Monday, May 14, 2012

EOC/ETOC 2012: Portuguese Fail the Middle Distance Final

The Middle Distance qualification opened the European Championships today. In Hökberg, the six heats ran up this morning, involving 126 male and 88 female athletes. In a competition where Spain is an illustrious absent, Portugal didn't have a good start and Miguel Silva, with the 30th position in the C-Heat, turned out to be our best athlete.

Running in the A-Heat, Manuel Horta and Tiago Leal couldn't get a better result than the 38th and 40th position, respectively, among 42 competitors. Manuel Horta finished with a time of 32:44, while Tiago Leal spent over 2:20 more than his teammate. With the time of 26:05, Valentin Novikov (Russia) was the winner of this heat, starting in the best way the defence of his European title at Middle Distance.

To the Portuguese Orienteering Blog, Tiago Leal stated: “After the last month, when I had injuries, my physical shape was not the most appropriate and, facing a hard race, the result was not properly the ideal. At the Sprint race, that I expect less hard physically, I hope to do a better outcome.” Manuel Horta also left us his impressions: “It was in the Middle Distance that I had placed the highest expectations, but things didn't run as desired, probably because I'd been sick the previous week. I started rather quickly and soon began to fail for the first two points. In the following controls I started to develop the rhythm but I felt some difficulty in breathing, which prevented me from doing the rest of the race at a good pace. I hope to recover to be in better shape for the Sprint race.”

Even with a clean race, I would be more than a minute away from the final”

Paulo Franco and Tiago Aires participated in the second round of qualifying, having achieved slightly better results than the previous competitors. In a race dominated by a superior Olav Lundanes (Norway), Tiago Aires has finish in the 32nd position, with a time of 31:17. Among 42 participants, Paulo Franco was ranked the 37th, with a record of 34:34.

I'm very disappointed with my performance because I have lost just two minutes for the first control, in an area that should be simple. At the rest of my race, I didn't commit any more errors.” This is how Tiago Aires, the best Portuguese runner of the present moment, saw his performance. He adds: “It's hard to make such a basic mistake early on the race. Now, for tomorrow's Long Distance qualifying, I have to think about the 17 points that went well, and hopefully get a better performance. But I know that, even with a clean race, I would be more than a minute away from the final.” Paulo Franco also gave us his impressions: “Looking at the terrain and the time for the first athlete, I thought the race would be fairly quick. My strategy was to get safe and try to increase the pace during the race. I lost about 30 seconds to the first control, but I got to control the navigation in the next three points. In total, I missed about four or five minutes in errors and hesitations.” He concludes: “Apart from errors in navigation and physical handicap, I felt that the difference is in the ability of progression in this type of terrain. It is a matter that we have to work hard and gain more experience on.”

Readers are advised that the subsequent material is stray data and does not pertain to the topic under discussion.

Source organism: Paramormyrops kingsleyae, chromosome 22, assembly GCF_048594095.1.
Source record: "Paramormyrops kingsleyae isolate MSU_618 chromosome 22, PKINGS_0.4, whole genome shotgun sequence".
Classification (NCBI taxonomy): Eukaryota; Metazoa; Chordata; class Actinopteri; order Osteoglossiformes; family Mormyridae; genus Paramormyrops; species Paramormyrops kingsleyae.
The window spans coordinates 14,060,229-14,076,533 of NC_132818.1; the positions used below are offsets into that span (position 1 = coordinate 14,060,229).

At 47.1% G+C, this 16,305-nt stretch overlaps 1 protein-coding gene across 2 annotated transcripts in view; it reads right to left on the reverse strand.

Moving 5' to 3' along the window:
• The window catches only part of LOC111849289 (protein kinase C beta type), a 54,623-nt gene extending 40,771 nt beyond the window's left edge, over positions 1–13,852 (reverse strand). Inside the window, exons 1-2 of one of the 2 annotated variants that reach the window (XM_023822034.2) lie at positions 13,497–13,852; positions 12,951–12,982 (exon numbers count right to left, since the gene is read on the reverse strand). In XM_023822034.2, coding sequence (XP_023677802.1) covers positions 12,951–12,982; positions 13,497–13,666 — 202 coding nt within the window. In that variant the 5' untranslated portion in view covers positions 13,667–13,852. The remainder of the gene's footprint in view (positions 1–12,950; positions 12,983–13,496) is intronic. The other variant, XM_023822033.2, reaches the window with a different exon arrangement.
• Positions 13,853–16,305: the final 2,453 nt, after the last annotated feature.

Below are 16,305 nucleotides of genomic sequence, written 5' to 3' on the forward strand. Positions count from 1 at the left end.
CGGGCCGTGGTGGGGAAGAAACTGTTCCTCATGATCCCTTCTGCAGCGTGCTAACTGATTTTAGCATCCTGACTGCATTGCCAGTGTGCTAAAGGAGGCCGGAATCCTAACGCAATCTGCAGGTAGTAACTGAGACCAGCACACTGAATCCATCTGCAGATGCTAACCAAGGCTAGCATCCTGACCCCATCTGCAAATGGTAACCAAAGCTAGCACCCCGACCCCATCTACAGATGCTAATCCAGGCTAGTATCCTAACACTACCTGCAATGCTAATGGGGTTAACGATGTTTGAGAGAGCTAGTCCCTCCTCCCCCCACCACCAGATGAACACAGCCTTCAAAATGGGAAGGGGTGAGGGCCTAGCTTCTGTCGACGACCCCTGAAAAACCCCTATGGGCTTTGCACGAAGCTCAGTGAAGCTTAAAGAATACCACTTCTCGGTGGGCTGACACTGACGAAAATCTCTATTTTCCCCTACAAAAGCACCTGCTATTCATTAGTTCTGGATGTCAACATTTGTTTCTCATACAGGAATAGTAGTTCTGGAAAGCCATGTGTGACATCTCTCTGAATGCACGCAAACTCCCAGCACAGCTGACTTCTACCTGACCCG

Lack of experience to run on this terrains”

Finally, Miguel Reis e Silva ran the third and final heat, achieving the best result among the Portuguese team. His 30th place, with a time of 30:32, left him 2:52 away from the final A, 4:53 away from the World Champion of Middle Distance, Thierry Gueorgiou (France) and 5:08 away from Johan Runesson (Sweden), the surprising winner of this qualifying heat.

In the end, Miguel Reis e Silva declares: “After a week of training in fantastic terrains, where I regained the taste for Orienteering, it's time to compete. Facing a map where you could easily lose some time, my goal was to make a clean race. I managed to miss only about 30 seconds to point 5. Having managed to master the navigation, the rest of the lost time was clearly the result of a lack of experience to run on this terrains of more difficult progression.”

Sweden and Norway at full strength

In the women category, Minna Kauppi (Finland) won the A-Heat with an enormous advantage, beating the Swiss Ines Brodmann by the difference of 1:59. In B-Heat, Anne-Margrethe Hausken Nordberg (Norway) beat the European Middle Distance champion, the Swiss Simone Niggli, by a margin of 23 seconds. Finally, in the third qualifying heat, the winner was the Swedish Helena Jansson, 45 seconds ahead of his teammate Tove Alexandersson.

Due to the technical problems with time-keeping, it was decided by the Competition Director Mark Baljeu to take 20 runners from A-Heat to the Final (instead of usual 17) to maintain fairness of the competition. So, at Skattungbyn Arena, next Thursday, 51 athletes will dispute the European title in the male elite and 54 in the female elite. With six athletes each, Sweden and Norway are the more numerous formations in the men's final, while Finland, Sweden and Norway keep their female teams intact for the final.

Everything to follow in

[Photo: Anders Öberg]

Joaquim Margarido

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